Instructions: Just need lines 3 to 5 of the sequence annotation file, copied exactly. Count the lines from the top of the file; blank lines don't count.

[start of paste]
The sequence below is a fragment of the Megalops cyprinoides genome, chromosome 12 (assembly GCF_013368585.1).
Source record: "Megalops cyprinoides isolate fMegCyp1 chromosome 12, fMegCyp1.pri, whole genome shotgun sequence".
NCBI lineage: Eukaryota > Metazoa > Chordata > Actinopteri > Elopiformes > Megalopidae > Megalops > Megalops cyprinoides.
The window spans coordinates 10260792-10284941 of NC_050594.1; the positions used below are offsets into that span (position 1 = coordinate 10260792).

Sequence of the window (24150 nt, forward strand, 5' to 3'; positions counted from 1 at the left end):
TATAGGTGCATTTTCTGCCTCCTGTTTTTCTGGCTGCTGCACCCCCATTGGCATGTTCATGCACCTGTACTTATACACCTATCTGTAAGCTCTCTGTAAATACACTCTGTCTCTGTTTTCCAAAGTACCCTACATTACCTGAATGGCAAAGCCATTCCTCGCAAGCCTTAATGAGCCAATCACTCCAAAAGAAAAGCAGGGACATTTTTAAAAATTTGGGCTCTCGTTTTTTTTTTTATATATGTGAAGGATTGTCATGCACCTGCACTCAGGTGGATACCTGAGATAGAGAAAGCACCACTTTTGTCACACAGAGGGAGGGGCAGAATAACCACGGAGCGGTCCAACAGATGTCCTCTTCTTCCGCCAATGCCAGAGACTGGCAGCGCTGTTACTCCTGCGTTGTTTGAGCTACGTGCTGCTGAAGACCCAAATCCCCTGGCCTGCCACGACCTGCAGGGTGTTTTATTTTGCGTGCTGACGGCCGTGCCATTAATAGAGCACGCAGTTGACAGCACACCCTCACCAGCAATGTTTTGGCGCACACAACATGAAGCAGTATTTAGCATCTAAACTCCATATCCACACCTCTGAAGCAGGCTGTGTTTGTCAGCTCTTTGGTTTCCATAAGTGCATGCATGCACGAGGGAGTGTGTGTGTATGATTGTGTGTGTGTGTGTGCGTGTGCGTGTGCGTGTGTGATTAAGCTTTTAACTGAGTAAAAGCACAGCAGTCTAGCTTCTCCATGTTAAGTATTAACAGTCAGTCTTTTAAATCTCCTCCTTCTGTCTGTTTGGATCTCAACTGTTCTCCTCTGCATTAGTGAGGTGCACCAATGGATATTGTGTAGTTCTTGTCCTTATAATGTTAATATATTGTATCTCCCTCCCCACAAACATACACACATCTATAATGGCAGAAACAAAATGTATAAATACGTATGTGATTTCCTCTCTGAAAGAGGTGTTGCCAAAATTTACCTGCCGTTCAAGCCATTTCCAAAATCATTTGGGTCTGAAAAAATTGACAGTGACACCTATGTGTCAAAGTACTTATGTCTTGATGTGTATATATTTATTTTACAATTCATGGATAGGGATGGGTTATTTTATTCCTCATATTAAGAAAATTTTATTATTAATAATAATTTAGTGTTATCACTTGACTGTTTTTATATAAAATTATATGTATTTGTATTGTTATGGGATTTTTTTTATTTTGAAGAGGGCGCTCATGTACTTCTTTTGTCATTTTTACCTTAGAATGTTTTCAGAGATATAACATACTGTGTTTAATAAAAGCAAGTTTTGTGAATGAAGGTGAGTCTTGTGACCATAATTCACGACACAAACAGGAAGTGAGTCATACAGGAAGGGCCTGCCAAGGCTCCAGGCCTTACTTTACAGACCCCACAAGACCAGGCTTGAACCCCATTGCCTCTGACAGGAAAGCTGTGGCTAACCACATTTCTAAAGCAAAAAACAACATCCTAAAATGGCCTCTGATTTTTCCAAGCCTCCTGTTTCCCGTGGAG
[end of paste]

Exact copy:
NCBI lineage: Eukaryota > Metazoa > Chordata > Actinopteri > Elopiformes > Megalopidae > Megalops > Megalops cyprinoides.
The window spans coordinates 10260792-10284941 of NC_050594.1; the positions used below are offsets into that span (position 1 = coordinate 10260792).

Sequence of the window (24150 nt, forward strand, 5' to 3'; positions counted from 1 at the left end):